Causes and Diagnosis
Causes and Diagnoses of Laryngitis
When you talk or sing, air passes through your vocal cords from the lungs, causing the vocal cords to vibrate and produce sound. Inflammation of the vocal cords causes the voice changes and pain associated with laryngitis. Causes of that inflammation include:
- Viral or bacterial respiratory infection
- Gastroesophageal reflux disease (GERD)
- Smoking or other respiratory irritants
- Vocal polyps
- Vocal nodules caused by overuse
- Allergies, especially with post-nasal drip
In rare cases, causes can include:
- Neurological disorders, including stroke
- Underactive thyroid disease
- Trauma to the larynx
Hoarseness is often a natural part of the aging process or can be associated with hormonal changes during menstruation.
If your laryngitis does not go away on its own and you seek medical attention, your physician may use one of the following tests to diagnose the cause of your condition.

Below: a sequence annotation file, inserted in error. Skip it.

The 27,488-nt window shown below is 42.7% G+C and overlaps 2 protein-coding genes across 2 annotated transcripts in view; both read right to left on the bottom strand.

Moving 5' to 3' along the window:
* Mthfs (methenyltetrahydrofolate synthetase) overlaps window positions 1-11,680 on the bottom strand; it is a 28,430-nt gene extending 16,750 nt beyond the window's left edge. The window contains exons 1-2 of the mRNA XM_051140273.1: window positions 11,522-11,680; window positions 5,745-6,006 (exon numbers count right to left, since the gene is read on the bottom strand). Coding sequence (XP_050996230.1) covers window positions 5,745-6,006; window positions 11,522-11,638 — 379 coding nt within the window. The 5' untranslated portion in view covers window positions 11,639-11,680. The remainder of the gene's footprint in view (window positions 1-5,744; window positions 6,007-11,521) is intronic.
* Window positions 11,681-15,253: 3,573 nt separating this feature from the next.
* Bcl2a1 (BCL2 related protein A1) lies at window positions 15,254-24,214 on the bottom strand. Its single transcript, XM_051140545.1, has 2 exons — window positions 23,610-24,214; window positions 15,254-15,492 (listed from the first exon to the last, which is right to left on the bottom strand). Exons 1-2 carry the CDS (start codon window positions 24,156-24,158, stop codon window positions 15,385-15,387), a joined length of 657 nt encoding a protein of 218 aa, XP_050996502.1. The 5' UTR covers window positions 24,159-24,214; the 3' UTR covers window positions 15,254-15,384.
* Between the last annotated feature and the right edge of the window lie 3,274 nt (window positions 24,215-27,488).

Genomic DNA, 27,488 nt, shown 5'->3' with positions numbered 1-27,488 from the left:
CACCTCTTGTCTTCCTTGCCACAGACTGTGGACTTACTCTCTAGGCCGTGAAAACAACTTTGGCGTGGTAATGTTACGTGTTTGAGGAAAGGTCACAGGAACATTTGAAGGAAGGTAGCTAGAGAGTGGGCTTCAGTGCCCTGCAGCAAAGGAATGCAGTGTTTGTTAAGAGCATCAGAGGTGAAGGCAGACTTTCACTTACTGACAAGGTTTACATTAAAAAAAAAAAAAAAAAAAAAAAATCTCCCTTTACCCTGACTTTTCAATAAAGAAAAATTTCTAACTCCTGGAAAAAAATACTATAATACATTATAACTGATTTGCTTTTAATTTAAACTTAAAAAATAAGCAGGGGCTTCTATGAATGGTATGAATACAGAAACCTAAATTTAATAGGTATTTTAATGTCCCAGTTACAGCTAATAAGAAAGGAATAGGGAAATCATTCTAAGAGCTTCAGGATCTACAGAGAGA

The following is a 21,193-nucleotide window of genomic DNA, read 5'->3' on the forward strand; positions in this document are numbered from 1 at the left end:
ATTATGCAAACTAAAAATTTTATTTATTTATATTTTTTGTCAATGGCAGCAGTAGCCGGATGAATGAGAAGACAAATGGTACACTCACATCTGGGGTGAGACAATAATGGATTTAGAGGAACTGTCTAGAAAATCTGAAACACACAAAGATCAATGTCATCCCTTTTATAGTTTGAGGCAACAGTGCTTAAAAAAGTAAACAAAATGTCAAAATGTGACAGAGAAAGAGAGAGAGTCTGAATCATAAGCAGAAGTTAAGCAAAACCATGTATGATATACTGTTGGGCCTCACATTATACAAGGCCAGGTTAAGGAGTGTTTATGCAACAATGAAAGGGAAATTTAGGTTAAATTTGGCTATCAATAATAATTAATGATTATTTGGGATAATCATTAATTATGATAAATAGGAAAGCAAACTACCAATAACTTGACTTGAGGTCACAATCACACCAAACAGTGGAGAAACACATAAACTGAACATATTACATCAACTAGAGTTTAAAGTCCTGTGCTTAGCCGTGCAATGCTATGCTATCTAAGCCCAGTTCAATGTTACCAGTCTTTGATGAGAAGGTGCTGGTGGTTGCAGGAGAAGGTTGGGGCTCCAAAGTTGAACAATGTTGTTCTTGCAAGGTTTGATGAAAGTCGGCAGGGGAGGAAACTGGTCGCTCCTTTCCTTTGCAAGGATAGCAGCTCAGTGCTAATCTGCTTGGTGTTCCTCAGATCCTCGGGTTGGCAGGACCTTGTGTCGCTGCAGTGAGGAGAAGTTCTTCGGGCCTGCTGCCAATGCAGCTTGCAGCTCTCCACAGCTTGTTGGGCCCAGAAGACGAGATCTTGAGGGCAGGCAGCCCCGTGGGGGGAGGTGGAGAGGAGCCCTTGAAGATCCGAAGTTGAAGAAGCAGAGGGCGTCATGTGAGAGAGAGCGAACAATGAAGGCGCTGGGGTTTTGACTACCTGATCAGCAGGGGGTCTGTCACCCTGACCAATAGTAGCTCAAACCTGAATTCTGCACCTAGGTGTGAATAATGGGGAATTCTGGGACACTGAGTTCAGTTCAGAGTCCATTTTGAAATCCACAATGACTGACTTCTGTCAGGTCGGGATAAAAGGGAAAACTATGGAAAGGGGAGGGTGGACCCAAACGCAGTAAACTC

- Laryngoscopy: Using a light and a tiny mirror inserted in your throat, your physician can look for irregularities on your vocal cords and watch how they vibrate.
- Fiber-optic laryngoscopy: An endoscope (a thin, lighted tube with a camera attached to it) is passed through your mouth and into your larynx. This allows your physician to see the surface of your vocal cords.
- Biopsy: Your physician may perform a biopsy (obtain small tissue samples) by using forceps (tiny tweezers) that are passed through the endoscope. A pathologist will examine the sample to determine if the tissues are abnormal.